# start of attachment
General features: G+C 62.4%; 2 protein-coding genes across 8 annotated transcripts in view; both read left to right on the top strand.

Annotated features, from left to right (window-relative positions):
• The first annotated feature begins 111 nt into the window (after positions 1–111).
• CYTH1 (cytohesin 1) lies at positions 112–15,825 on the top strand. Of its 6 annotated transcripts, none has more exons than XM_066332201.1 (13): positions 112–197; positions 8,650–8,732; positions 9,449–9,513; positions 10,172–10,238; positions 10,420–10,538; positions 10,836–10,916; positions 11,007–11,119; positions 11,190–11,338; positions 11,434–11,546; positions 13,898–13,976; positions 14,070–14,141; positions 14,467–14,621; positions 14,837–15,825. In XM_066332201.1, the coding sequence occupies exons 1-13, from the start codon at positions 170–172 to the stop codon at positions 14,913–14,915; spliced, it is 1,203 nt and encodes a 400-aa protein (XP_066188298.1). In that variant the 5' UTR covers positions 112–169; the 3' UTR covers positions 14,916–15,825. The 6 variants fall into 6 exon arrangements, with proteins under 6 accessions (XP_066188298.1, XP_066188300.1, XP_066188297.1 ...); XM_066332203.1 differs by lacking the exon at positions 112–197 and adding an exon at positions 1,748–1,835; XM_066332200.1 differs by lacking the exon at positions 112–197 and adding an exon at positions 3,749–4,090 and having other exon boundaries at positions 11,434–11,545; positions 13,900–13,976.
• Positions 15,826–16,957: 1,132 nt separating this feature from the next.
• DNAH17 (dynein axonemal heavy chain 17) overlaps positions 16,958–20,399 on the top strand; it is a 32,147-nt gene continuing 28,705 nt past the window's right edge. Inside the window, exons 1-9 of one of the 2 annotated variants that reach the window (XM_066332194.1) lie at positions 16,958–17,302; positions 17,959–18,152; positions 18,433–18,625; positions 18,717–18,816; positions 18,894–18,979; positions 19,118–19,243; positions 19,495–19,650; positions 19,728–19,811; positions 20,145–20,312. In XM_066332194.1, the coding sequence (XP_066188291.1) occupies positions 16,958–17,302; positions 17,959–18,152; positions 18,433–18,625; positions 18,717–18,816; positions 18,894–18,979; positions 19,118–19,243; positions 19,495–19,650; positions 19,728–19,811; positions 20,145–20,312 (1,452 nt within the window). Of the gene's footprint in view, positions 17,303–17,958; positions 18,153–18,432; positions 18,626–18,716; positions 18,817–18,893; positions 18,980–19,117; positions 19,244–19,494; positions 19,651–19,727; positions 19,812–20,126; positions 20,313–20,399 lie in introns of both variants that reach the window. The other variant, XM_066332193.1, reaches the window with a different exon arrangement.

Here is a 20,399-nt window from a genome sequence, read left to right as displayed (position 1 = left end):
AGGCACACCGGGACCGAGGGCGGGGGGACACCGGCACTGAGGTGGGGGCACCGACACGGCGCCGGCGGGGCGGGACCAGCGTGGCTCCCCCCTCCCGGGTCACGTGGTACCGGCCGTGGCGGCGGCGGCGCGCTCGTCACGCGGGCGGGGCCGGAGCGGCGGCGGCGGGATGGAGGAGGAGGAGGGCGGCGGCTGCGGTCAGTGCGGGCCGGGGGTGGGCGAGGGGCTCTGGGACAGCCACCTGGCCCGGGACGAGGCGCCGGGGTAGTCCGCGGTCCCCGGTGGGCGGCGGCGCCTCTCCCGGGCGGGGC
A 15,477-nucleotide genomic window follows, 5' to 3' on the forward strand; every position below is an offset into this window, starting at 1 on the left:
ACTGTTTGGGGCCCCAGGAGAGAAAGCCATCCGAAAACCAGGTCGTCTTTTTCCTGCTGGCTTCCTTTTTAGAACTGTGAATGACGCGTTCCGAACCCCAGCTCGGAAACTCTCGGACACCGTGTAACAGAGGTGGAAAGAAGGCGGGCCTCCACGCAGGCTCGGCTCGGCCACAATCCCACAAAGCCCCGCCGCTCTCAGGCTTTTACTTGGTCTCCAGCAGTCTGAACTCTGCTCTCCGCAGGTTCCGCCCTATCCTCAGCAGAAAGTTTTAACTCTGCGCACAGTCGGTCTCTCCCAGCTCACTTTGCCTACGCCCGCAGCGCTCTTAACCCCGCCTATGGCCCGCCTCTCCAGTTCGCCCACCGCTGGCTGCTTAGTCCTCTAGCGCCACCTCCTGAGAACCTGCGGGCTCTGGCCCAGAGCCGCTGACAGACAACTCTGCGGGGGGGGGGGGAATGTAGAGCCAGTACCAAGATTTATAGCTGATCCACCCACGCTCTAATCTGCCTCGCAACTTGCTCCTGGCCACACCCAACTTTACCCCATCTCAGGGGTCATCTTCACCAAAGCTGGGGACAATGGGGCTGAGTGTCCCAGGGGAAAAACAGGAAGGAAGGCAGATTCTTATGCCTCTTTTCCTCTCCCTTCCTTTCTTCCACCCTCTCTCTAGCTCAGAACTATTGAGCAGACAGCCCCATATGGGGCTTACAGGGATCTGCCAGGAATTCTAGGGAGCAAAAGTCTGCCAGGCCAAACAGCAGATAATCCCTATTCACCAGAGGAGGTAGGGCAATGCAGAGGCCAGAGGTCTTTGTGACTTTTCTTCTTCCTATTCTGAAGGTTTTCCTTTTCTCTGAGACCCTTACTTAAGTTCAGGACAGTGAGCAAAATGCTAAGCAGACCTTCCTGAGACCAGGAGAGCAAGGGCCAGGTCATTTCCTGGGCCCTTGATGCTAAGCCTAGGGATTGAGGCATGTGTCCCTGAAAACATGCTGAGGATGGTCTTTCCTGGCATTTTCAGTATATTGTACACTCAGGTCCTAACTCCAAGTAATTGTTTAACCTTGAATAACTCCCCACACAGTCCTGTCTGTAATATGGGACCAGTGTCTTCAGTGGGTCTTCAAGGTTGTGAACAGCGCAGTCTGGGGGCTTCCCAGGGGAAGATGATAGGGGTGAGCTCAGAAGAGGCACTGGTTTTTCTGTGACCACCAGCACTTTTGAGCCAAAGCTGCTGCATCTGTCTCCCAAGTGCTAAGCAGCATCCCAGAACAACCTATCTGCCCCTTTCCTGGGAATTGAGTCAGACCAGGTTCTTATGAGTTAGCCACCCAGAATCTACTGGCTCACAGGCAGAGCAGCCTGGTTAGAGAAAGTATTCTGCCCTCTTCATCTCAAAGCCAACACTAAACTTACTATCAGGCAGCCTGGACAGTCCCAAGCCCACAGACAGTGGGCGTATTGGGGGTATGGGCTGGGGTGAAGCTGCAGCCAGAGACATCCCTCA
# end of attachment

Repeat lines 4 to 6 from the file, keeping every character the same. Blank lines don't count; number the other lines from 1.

• CYTH1 (cytohesin 1) lies at positions 112–15,825 on the top strand. Of its 6 annotated transcripts, none has more exons than XM_066332201.1 (13): positions 112–197; positions 8,650–8,732; positions 9,449–9,513; positions 10,172–10,238; positions 10,420–10,538; positions 10,836–10,916; positions 11,007–11,119; positions 11,190–11,338; positions 11,434–11,546; positions 13,898–13,976; positions 14,070–14,141; positions 14,467–14,621; positions 14,837–15,825. In XM_066332201.1, the coding sequence occupies exons 1-13, from the start codon at positions 170–172 to the stop codon at positions 14,913–14,915; spliced, it is 1,203 nt and encodes a 400-aa protein (XP_066188298.1). In that variant the 5' UTR covers positions 112–169; the 3' UTR covers positions 14,916–15,825. The 6 variants fall into 6 exon arrangements, with proteins under 6 accessions (XP_066188298.1, XP_066188300.1, XP_066188297.1 ...); XM_066332203.1 differs by lacking the exon at positions 112–197 and adding an exon at positions 1,748–1,835; XM_066332200.1 differs by lacking the exon at positions 112–197 and adding an exon at positions 3,749–4,090 and having other exon boundaries at positions 11,434–11,545; positions 13,900–13,976.
• Positions 15,826–16,957: 1,132 nt separating this feature from the next.
• DNAH17 (dynein axonemal heavy chain 17) overlaps positions 16,958–20,399 on the top strand; it is a 32,147-nt gene continuing 28,705 nt past the window's right edge. Inside the window, exons 1-9 of one of the 2 annotated variants that reach the window (XM_066332194.1) lie at positions 16,958–17,302; positions 17,959–18,152; positions 18,433–18,625; positions 18,717–18,816; positions 18,894–18,979; positions 19,118–19,243; positions 19,495–19,650; positions 19,728–19,811; positions 20,145–20,312. In XM_066332194.1, the coding sequence (XP_066188291.1) occupies positions 16,958–17,302; positions 17,959–18,152; positions 18,433–18,625; positions 18,717–18,816; positions 18,894–18,979; positions 19,118–19,243; positions 19,495–19,650; positions 19,728–19,811; positions 20,145–20,312 (1,452 nt within the window). Of the gene's footprint in view, positions 17,303–17,958; positions 18,153–18,432; positions 18,626–18,716; positions 18,817–18,893; positions 18,980–19,117; positions 19,244–19,494; positions 19,651–19,727; positions 19,812–20,126; positions 20,313–20,399 lie in introns of both variants that reach the window. The other variant, XM_066332193.1, reaches the window with a different exon arrangement.